The connection to culture comes with the perception of control. Teams who are playing catch-up feel a sense of helplessness, of not being in control. It is something that military historians know a lot about. Being on the back foot is demoralising. But if staff feel as though they are setting the pace and defining the direction, the environment becomes healthier, even if once in a while you get a slap on the wrist for going too far.
You may think you really need that additional resource but worry that the budget won’t stretch that far. Take the chance. Worry about money when you have run out of it. There is nothing more demotivating to a team than the feeling that they don’t have what they need to get the job done. Employing this strategy has never failed me, and I’ve only run out of money on a few occasions. More often, I’ve been dealing with an underspend.
Communicate with style
The role of communications in development programming is well understood. Even if most programmes do it poorly, it is widely acknowledged that professional, compelling communication is an essential part of getting your stakeholders on board. But carefully designed communications also drives a healthy culture. Show a commitment to quality in annual reports. Use these documents to clearly and succinctly communicate strategy and vision (not just activity and output). Write high quality think pieces. Use your monitoring and evaluation capability to monitor economic trends (e.g., food prices) and prepare briefings around unique or notable insights. And be sure to invest in making it look professional.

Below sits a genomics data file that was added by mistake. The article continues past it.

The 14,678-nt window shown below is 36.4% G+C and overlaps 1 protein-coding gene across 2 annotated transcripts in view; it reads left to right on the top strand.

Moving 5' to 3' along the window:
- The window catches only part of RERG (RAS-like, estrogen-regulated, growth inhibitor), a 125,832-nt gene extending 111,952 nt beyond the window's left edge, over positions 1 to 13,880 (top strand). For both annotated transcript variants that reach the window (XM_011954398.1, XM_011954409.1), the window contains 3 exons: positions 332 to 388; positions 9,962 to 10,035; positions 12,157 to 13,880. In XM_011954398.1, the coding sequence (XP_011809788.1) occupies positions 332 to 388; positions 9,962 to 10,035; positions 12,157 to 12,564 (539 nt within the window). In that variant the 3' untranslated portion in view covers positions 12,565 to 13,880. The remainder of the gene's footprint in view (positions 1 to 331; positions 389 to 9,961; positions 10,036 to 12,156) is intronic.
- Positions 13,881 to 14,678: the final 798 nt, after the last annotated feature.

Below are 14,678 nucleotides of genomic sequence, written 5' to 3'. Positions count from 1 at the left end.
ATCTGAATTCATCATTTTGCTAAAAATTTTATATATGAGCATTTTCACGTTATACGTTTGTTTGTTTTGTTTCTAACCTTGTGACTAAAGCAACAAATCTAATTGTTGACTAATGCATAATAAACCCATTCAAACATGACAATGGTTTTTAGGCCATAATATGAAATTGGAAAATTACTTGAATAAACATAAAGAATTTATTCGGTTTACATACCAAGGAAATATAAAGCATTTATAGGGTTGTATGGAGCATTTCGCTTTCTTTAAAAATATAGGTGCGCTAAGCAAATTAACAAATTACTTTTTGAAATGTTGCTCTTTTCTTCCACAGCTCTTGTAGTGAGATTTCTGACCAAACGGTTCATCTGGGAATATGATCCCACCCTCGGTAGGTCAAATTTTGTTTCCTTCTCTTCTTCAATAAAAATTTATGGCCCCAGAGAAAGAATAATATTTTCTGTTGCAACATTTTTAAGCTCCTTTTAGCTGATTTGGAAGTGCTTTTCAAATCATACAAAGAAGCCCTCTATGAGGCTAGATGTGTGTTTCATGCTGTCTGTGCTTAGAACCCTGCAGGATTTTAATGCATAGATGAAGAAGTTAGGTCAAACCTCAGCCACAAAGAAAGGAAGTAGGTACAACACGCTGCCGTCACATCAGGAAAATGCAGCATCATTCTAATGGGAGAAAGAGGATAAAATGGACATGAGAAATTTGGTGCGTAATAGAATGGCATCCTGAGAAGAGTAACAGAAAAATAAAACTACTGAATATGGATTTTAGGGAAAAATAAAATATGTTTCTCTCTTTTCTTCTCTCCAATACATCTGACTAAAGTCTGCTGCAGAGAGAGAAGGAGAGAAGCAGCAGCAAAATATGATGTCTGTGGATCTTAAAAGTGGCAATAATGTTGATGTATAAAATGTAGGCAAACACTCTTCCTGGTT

A professional outward facing communications stance is a modern equivalent of wearing a smart suit. It says to the world that you are professional and that you know what you are talking about. My measure of success is when I hear about the team proudly showing the annual report to their family and friends. They hold their heads high and have pride in where they work. I’ve done this in every team I’ve led. It really works.
When I started making this list, I realised that it is essentially the same as those things you would implement to improve programme performance. Most of the things that drive outward performance are the things that incentivise internal performance and a healthy culture. This is probably not surprising. Everyone wants to work for a winning team.